(To continue the analogy from earlier, if tropes are the ingredients to a story, structure is the moulding and baking process. It’s everything that holds it together and gives it a definable shape.)
When setting up and drafting your story, if you find the plot meanders too much and you’re getting away from your original plan – or if you have no plan, and you’d like to rein things in a bit – it’s worth going back over your story and seeing if it fits into a solid narrative structure. If it doesn’t, applying one can help you get back on track. It is important to understand however, that not every structure is a one-size-fits all, and if your story has hit a block somewhere, it might be that the structure you’re using does not suit the type of story you are telling, so feel free to experiment with structure, especially if a conventional one is not working for you and your storytelling needs.
Not every story follows exactly the same beats, even within the same genre, but if you start with one or two of the common structures listed below, you’ll be well on your way to successfully finishing that first draft!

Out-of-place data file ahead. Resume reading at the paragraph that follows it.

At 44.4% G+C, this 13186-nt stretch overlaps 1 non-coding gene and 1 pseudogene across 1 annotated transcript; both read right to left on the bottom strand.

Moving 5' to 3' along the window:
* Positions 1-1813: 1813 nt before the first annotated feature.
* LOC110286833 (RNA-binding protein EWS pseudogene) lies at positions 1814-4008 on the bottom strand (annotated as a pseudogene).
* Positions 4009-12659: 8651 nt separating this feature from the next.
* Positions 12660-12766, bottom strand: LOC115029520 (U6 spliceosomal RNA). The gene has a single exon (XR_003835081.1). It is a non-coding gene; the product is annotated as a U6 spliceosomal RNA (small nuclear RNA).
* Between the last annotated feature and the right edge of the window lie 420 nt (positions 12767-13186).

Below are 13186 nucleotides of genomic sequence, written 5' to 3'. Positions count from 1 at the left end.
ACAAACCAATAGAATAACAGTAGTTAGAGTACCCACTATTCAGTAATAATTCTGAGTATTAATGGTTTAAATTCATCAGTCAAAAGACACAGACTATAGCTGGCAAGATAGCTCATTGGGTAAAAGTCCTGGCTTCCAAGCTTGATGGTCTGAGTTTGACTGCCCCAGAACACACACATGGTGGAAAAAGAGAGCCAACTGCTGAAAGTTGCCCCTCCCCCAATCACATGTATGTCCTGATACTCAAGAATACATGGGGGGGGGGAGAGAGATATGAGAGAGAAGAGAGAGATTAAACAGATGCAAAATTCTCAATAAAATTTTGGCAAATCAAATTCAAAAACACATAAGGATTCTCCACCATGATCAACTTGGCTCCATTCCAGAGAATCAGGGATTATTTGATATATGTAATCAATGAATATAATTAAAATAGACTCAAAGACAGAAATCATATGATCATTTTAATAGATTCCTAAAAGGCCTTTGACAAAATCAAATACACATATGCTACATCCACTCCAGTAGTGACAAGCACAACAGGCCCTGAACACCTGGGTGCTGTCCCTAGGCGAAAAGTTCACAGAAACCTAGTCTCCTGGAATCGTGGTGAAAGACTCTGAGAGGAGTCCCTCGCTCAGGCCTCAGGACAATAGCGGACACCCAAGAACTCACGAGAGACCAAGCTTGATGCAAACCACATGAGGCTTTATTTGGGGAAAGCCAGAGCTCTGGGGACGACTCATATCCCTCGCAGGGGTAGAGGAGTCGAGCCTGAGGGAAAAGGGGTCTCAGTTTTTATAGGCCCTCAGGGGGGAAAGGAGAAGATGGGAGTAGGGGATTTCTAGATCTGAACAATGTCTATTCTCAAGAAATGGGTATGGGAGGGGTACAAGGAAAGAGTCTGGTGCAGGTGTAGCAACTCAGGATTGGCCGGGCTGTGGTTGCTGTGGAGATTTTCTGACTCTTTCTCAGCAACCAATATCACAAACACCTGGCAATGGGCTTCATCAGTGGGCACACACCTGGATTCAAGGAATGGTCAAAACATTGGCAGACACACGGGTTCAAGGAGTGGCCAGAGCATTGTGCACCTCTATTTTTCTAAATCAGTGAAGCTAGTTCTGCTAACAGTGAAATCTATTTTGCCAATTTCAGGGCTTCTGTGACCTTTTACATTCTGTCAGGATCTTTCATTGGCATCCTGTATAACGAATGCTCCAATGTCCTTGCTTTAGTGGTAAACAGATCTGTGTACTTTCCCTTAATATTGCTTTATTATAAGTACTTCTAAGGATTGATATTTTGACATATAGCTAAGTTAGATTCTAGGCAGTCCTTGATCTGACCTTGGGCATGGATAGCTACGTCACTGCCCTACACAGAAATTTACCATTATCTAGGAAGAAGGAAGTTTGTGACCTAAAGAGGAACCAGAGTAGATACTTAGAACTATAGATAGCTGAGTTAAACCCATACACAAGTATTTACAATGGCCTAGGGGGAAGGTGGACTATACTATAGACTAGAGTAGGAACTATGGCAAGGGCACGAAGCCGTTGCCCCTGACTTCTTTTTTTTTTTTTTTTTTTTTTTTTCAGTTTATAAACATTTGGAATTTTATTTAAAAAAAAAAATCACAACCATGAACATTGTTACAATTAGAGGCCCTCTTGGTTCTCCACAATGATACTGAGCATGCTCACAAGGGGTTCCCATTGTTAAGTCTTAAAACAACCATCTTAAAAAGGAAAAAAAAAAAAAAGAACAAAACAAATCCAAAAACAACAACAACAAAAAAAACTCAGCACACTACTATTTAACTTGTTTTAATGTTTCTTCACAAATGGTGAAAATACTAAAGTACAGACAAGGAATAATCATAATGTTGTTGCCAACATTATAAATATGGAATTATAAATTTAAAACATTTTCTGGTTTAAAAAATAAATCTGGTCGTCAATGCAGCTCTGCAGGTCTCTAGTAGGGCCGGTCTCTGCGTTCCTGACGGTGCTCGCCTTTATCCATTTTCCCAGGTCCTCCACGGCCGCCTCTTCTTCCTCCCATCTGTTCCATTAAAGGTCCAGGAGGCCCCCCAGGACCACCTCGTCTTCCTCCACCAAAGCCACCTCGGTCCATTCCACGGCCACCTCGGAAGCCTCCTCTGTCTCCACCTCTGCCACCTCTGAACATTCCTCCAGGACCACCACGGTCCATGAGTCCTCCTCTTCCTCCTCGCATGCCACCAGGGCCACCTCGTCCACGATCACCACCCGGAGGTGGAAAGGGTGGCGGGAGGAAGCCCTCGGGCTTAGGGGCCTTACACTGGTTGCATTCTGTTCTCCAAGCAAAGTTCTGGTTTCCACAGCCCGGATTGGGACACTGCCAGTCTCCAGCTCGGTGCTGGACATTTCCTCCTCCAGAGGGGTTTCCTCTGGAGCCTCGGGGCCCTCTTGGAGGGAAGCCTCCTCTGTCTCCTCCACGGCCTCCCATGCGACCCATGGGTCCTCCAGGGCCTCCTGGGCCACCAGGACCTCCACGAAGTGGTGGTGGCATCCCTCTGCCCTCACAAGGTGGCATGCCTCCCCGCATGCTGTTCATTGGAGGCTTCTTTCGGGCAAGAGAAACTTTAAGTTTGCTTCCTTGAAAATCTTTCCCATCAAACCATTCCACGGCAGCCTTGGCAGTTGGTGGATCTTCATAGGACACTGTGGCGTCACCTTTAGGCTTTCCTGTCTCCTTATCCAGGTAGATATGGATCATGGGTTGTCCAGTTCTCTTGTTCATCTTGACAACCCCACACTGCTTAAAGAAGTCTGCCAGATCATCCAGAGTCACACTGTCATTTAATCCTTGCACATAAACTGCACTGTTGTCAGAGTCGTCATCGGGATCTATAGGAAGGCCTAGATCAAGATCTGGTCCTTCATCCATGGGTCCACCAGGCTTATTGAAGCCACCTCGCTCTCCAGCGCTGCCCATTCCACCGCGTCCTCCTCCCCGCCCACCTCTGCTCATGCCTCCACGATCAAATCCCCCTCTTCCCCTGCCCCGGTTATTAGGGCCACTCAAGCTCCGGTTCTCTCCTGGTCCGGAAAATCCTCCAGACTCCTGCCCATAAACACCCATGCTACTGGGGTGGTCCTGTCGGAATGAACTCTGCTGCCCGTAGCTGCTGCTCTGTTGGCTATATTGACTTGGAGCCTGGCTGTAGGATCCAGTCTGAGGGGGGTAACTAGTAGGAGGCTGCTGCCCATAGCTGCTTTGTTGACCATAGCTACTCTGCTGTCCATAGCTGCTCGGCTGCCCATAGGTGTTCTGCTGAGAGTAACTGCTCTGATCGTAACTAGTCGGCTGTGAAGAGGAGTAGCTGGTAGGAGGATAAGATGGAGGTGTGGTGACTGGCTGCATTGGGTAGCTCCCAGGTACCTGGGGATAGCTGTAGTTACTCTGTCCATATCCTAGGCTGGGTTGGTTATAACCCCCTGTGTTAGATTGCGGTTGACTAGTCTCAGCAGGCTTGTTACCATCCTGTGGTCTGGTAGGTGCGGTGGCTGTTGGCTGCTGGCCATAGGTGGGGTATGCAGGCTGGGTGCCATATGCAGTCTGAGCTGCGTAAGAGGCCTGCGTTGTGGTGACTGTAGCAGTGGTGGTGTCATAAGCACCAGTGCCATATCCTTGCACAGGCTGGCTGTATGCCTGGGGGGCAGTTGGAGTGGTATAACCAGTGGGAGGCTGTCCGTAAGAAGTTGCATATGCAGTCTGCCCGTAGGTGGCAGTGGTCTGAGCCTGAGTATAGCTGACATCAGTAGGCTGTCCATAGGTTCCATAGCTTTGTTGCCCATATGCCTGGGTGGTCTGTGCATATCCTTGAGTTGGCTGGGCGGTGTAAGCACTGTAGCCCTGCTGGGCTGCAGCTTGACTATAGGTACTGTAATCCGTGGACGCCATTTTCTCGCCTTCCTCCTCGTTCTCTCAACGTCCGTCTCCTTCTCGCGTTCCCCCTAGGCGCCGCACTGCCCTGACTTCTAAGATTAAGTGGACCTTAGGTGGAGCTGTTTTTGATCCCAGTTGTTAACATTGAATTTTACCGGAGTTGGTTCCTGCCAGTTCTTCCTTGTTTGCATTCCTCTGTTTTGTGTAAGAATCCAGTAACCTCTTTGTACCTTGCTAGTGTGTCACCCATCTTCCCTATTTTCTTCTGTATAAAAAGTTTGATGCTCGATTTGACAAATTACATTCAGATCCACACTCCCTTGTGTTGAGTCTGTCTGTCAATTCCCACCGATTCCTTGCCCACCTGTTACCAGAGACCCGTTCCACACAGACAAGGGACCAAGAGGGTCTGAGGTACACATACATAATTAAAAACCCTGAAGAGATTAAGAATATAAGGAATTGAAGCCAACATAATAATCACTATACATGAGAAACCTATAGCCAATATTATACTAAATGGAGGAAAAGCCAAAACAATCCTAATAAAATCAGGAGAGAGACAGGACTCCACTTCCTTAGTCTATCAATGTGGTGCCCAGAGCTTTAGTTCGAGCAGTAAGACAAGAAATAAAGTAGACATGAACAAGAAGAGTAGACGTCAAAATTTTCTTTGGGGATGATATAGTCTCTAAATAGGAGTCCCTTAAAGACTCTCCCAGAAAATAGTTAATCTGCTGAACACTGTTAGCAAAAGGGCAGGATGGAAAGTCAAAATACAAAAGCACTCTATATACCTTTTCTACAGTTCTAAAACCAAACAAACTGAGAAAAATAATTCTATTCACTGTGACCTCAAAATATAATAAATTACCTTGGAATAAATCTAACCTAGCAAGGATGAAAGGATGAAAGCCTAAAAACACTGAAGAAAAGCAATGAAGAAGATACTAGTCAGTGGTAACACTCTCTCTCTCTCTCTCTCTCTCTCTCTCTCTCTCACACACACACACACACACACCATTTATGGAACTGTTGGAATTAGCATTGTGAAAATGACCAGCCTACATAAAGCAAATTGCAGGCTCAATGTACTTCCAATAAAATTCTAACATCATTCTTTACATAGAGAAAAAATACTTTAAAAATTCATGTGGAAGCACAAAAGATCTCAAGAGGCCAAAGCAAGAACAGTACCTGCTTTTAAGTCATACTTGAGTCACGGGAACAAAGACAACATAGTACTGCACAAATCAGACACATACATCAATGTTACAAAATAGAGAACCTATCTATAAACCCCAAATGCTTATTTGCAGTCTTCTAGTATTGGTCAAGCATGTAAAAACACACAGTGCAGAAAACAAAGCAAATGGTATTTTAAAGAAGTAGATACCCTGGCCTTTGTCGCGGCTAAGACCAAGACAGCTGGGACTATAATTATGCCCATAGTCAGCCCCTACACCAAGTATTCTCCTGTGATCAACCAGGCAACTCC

Common in many current blockbuster films and modern young adult literary works, this structure splits a story into three fairly well delineated parts (setup, build up, payoff), characterized by a turn at the end of acts two and three. Although not a new concept, the three act model was popularised as a narrative tool for film in the late 1970’s and has been highly regarded ever since.
Common in television and plays. Popularized by the famous playwright William Shakespeare, five act structure is still used with great effect today in television because the transitions between acts neatly line up with commercial breaks.
- Hero’s/Heroine’s Journey
Based the work of psychiatrist Carl Jung and refined by literature professor Joseph Campbell, this structure follows a circle, constructing a progress as much physical as metaphorical, in that the characters often end up back where they started but emerge quite different, having undergone many trials and tribulations along the way. This structure is found in action and adventure movies like The Lion King and Star Wars, and draws from ancient epics such as Homer’s Odyssey.
Perhaps one of the most well known and earliest learned Western story structures, this usually starts with “Once Upon a Time” and ends with “And They Lived Happily Ever After.” Fairytale structure tends to follow a “And then this happened” outline, going through a series of misfortunes brought on either by the character’s naivety or some fatal flaw until the final climax. Often, some kind of life lesson is imparted to the characters, such as in King Thrushbeard, where a spoiled princess learns a painful lesson in humility.